If you have had a sedative, you’ll be monitored for a couple of hours in the endoscopy unit while you recover. You’ll need to have a responsible adult who can drive you home and stay with you for the rest of the day.

Before you leave, your doctor or nurse may talk to you about how the procedure went and whether they removed any polyps. You may also be given an endoscopy report straight away. If you’ve had a biopsy or had polyps removed, you may have to wait up to two weeks to get the results. These may be sent to both you and the doctor who requested your test. Or, you may be asked to make a follow-up appointment to go through your results.

Complications of flexible sigmoidoscopy

Complications are when problems occur during or after the flexible procedure. As with any procedure, there are some risks associated with having a flexible sigmoidoscopy. However, these are very rare. If you’ve had a sedative during the procedure you will be closely monitored. Sedatives can occasionally cause problems with your breathing, blood pressure and heart rate.

Other important complications related to flexible sigmoidoscopy are listed below.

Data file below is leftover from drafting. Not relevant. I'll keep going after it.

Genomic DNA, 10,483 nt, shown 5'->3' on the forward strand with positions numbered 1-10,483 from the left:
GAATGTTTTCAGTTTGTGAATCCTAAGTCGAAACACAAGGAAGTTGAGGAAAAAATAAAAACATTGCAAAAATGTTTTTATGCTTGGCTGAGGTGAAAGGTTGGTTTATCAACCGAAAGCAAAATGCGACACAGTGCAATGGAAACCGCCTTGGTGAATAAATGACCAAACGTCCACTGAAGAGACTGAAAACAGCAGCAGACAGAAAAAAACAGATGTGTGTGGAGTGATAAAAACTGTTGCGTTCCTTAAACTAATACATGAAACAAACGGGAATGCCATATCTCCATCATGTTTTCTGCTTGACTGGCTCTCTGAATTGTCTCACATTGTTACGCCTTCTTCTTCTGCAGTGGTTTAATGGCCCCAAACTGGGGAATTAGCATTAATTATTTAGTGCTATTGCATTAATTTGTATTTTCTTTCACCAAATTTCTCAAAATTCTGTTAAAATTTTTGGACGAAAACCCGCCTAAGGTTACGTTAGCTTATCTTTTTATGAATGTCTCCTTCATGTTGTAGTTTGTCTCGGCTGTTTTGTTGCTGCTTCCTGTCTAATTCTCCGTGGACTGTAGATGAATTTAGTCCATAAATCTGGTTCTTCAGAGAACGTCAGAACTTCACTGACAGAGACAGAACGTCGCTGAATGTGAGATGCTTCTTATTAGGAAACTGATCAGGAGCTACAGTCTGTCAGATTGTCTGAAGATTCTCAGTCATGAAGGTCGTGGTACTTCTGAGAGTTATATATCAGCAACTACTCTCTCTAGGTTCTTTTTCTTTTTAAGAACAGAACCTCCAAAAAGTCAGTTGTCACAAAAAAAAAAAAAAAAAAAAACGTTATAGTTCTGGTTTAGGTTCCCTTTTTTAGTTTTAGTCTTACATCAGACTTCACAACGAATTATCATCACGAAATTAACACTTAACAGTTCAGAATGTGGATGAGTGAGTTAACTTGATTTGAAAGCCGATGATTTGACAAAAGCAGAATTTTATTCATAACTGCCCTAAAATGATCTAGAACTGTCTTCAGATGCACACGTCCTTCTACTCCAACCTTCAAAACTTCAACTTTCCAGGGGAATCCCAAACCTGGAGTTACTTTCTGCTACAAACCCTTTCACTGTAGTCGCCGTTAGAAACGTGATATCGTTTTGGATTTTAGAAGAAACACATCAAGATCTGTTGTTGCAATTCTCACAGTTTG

• Bleeding. This is most likely if you have had polyps removed or a biopsy taken. This usually stops on its own without any treatment. Rarely — in about one in 3,000 people — bleeding can become more serious. If this happens, you may need to go into hospital for surgery.
  • A tear in your bowel (bowel perforation). If this happens, it’s likely you’ll be admitted to hospital to have an operation to repair it.
  • Infection.

If you have any of the following symptoms, contact the hospital or unit where you had the procedure straight away:

  • severe pain
  • heavy or continuous bleeding from your back passage
  • blood in your poo
  • high temperature, or generally feel unwell

Frequently asked questions

  • Flexible sigmoidoscopy and colonoscopy are similar, but a flexible sigmoidoscopy uses a shorter instrument to look inside the lower part of your large bowel only. A colonoscopy uses a longer instrument to look at the whole of your large bowel. Both tests are used to check for signs of bowel cancer.

    As a colonoscopy looks further into your large bowel, it can be more uncomfortable, and you’re more likely to need a sedative. Which test your doctor offers will depend on your symptoms and medical history. If you have a flexible sigmoidoscopy and your doctor spots any problems, they may recommend you have a colonoscopy afterwards.

  • Polyps are small growths in the lining of your bowel. They’re common and don’t usually cause any symptoms. Most polyps don’t cause any problems but there’s a small chance that some can change into bowel cancer over time, if they’re not removed. If your doctor finds any polyps during your flexible sigmoidoscopy, they usually remove them.

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  • Reviewed by Pippa Coulter, Freelance Health Editor, Bupa Health Content Team, July 2019
    Expert reviewed Ian Arnott, Consultant Gastroenterologist
    Next review due July 2022